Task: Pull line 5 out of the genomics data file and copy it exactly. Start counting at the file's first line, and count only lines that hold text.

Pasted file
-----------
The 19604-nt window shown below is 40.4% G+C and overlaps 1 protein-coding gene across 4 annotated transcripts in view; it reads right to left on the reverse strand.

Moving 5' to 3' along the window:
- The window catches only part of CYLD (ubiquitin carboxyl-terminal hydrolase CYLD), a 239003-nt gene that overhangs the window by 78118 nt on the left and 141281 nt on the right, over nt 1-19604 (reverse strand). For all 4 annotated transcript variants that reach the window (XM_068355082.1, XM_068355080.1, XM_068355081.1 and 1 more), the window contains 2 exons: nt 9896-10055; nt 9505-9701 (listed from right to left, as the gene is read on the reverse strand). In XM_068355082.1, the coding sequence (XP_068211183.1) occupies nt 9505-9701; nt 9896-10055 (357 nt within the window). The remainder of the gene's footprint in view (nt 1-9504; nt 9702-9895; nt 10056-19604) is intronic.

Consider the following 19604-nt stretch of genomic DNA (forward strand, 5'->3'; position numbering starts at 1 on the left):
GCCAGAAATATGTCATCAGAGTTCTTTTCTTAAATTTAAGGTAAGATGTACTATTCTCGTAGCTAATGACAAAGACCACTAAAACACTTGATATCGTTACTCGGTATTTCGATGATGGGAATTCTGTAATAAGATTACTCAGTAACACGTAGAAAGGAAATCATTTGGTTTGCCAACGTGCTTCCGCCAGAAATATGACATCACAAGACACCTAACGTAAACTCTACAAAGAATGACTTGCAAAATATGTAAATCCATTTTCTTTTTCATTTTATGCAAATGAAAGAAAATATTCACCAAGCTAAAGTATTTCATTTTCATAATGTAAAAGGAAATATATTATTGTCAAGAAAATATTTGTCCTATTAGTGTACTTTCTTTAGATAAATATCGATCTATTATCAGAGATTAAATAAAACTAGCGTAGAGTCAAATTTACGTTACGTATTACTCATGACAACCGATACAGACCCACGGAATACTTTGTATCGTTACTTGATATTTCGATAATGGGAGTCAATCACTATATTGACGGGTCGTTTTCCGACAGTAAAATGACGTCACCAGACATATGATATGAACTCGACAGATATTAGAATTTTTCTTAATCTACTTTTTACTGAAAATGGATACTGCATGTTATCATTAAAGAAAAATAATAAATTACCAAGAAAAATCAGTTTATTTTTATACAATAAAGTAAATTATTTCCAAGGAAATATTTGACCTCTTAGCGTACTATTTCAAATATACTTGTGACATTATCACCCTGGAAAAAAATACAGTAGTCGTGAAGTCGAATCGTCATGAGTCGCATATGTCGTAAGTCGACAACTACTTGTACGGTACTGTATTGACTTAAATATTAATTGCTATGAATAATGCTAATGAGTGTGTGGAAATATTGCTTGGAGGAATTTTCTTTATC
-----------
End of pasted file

GCCAGAAATATGTCATCAGAGTTCTTTTCTTAAATTTAAGGTAAGATGTACTATTCTCGTAGCTAATGACAAAGACCACTAAAACACTTGATATCGTTACTCGGTATTTCGATGATGGGAATTCTGTAATAAGATTACTCAGTAACACGTAGAAAGGAAATCATTTGGTTTGCCAACGTGCTTCCGCCAGAAATATGACATCACAAGACACCTAACGTAAACTCTACAAAGAATGACTTGCAAAATATGTAAATCCATTTTCTTTTTCATTTTATGCAAATGAAAGAAAATATTCACCAAGCTAAAGTATTTCATTTTCATAATGTAAAAGGAAATATATTATTGTCAAGAAAATATTTGTCCTATTAGTGTACTTTCTTTAGATAAATATCGATCTATTATCAGAGATTAAATAAAACTAGCGTAGAGTCAAATTTACGTTACGTATTACTCATGACAACCGATACAGACCCACGGAATACTTTGTATCGTTACTTGATATTTCGATAATGGGAGTCAATCACTATATTGACGGGTCGTTTTCCGACAGTAAAATGACGTCACCAGACATATGATATGAACTCGACAGATATTAGAATTTTTCTTAATCTACTTTTTACTGAAAATGGATACTGCATGTTATCATTAAAGAAAAATAATAAATTACCAAGAAAAATCAGTTTATTTTTATACAATAAAGTAAATTATTTCCAAGGAAATATTTGACCTCTTAGCGTACTATTTCAAATATACTTGTGACATTATCACCCTGGAAAAAAATACAGTAGTCGTGAAGTCGAATCGTCATGAGTCGCATATGTCGTAAGTCGACAACTACTTGTACGGTACTGTATTGACTTAAATATTAATTGCTATGAATAATGCTAATGAGTGTGTGGAAATATTGCTTGGAGGAATTTTCTTTATC